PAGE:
The first is having a well-thought out, clear, and defined vision for your program.   In a session called, “Building an Inclusive Program”, Big Noise Director of Music, Francis Cummings, discussed the importance of having clear identity, vision and values.  Big Noise in Scotland spent six months planning, talking, and soul searching before teaching a single student.  They use their clear vision (creating social change, community transformation, and creating an orchestra) as the foundation for all the work, projects, and expansion they do.  They spent time to answer questions about what they were seeking to do and what was important to them.  Without these questions having been completely hashed out, there is nothing concrete guiding your work.

Inspired Teaching Artists
That well defined identity, vision, and set of values needs to be shared with the teachers! Teachers absolutely need to be on board!  They are the ones carrying out this vision and actually doing the work with the children! If we are not completely sure of what we’re doing and why we’re doing it, working in an El Sistema program can turn into a drag.  I think that teachers need to be inspired!  Teachers need to talk to other teachers and see other programs.  We need to know what other incredible things are going on around the world and how limitless our possibilities are.  Today I saw a video of at least 500 children on stage of all levels (and I mean ALL levels) playing Beethoven 9 with choir and orchestra side by side with professional musicians in Sweden.  My jaw was on the floor. I had never seen so many people on one stage of such diverse ages and abilities making such powerful and moving music.  I had no idea that that was possible!  I’m already planning now for how our students at PMP are going to do that very same thing with 500 people in a few years.J  Teachers need to be on board not only with the vision, but also with the approach and delivery of that vision.  This permeates into the curriculum and daily interactions with students.

Actively Engage Parents and Communities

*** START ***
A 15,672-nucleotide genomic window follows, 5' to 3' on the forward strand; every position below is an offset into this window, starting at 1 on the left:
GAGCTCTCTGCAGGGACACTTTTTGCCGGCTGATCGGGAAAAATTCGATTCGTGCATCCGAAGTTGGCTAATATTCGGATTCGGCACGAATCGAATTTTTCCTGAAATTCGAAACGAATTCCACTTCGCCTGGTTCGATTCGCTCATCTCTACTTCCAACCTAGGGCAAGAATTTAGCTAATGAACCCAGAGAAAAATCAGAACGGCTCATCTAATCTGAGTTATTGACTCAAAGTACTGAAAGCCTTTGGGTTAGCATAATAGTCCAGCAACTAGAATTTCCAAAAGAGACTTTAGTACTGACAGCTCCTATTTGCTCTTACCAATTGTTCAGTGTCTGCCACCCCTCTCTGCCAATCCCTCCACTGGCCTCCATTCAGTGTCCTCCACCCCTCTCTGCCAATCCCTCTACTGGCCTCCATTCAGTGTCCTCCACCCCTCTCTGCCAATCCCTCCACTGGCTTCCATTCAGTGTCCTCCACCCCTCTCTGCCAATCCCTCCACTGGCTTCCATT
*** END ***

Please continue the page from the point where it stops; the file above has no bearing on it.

Abreu says that 50% of El Sistema is the families.  Well, if that’s the case, we have a lot of work to do! In our program we engage our community, but in a very passive way. We are always thinking of ways to engage the students more, but their family support is just as important to their success. In Scotland, Big Noise used their six months of prep time to engage their community by playing concerts, holding meetings and knocking on doors! They made a point of making sure there was a strong connection between Big Noise and their community before they even began. For every new site they have opened so far, they have repeated the process because it has been so instrumental in building support and trust for the program. Big Noise also reaches out to the community by sending their musicians to students’ homes where students and their teachers can play together and perform for their families, something they call “Take a Musician Home for Tea”. In Sweden, their program was also started with meetings – that no one attended. They persisted in having meetings every week despite the lack of participation until they had 2, then 3, then 15, then 200 people attending these meetings! They now hold a weekly “Vänsday” – a social gathering of the students and families where they sing songs, eat good food, play games, have guest artists perform and much more! I was most impressed by Big Noise’s adult orchestra called “The Noise”. This orchestra consists of adults from the community, but mostly the parents and grandparents of the students that are already in Big Noise. These participants get to play in a full orchestra with their own set of repertoire and concerts. It was unbelievable fun and exciting to watch this adult orchestra rehearse! You could just see how much more invested these adults are in Big Noise because they understand the hard work and joy that goes into music making. We need to make sure our families have this understanding as well and feel like a part of our program – whether it’s by creating more opportunities for the community to participate in musical activities or just making sure that the voices of our families are heard.